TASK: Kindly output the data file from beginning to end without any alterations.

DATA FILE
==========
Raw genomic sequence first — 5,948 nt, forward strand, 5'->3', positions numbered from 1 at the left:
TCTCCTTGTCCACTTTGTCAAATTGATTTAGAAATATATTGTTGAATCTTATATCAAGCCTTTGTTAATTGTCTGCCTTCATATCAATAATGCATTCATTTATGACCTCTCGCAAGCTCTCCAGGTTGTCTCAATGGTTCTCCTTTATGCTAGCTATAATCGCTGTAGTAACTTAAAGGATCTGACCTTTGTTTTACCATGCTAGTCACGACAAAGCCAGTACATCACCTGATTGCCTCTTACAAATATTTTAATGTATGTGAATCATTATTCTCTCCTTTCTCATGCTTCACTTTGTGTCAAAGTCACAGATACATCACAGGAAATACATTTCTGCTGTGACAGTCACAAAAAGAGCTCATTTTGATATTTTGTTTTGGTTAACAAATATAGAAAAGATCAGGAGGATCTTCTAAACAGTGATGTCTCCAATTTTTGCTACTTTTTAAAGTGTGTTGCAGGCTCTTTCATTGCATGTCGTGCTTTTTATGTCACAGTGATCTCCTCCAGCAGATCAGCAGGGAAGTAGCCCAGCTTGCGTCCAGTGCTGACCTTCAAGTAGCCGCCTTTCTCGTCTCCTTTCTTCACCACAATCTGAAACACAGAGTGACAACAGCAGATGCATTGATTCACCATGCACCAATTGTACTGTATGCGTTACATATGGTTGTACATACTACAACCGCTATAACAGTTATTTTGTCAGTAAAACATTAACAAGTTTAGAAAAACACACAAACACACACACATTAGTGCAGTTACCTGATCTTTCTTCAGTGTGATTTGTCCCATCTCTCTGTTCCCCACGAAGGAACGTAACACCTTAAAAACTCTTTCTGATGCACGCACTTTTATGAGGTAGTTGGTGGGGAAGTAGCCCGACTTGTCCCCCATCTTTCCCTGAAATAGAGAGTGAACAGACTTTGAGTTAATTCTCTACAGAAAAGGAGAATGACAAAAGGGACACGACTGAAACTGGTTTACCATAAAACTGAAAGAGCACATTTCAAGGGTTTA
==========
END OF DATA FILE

Raw genomic sequence first — 5,948 nt, forward strand, 5'->3', positions numbered from 1 at the left:
TCTCCTTGTCCACTTTGTCAAATTGATTTAGAAATATATTGTTGAATCTTATATCAAGCCTTTGTTAATTGTCTGCCTTCATATCAATAATGCATTCATTTATGACCTCTCGCAAGCTCTCCAGGTTGTCTCAATGGTTCTCCTTTATGCTAGCTATAATCGCTGTAGTAACTTAAAGGATCTGACCTTTGTTTTACCATGCTAGTCACGACAAAGCCAGTACATCACCTGATTGCCTCTTACAAATATTTTAATGTATGTGAATCATTATTCTCTCCTTTCTCATGCTTCACTTTGTGTCAAAGTCACAGATACATCACAGGAAATACATTTCTGCTGTGACAGTCACAAAAAGAGCTCATTTTGATATTTTGTTTTGGTTAACAAATATAGAAAAGATCAGGAGGATCTTCTAAACAGTGATGTCTCCAATTTTTGCTACTTTTTAAAGTGTGTTGCAGGCTCTTTCATTGCATGTCGTGCTTTTTATGTCACAGTGATCTCCTCCAGCAGATCAGCAGGGAAGTAGCCCAGCTTGCGTCCAGTGCTGACCTTCAAGTAGCCGCCTTTCTCGTCTCCTTTCTTCACCACAATCTGAAACACAGAGTGACAACAGCAGATGCATTGATTCACCATGCACCAATTGTACTGTATGCGTTACATATGGTTGTACATACTACAACCGCTATAACAGTTATTTTGTCAGTAAAACATTAACAAGTTTAGAAAAACACACAAACACACACACATTAGTGCAGTTACCTGATCTTTCTTCAGTGTGATTTGTCCCATCTCTCTGTTCCCCACGAAGGAACGTAACACCTTAAAAACTCTTTCTGATGCACGCACTTTTATGAGGTAGTTGGTGGGGAAGTAGCCCGACTTGTCCCCCATCTTTCCCTGAAATAGAGAGTGAACAGACTTTGAGTTAATTCTCTACAGAAAAGGAGAATGACAAAAGGGACACGACTGAAACTGGTTTACCATAAAACTGAAAGAGCACATTTCAAGGGTTTA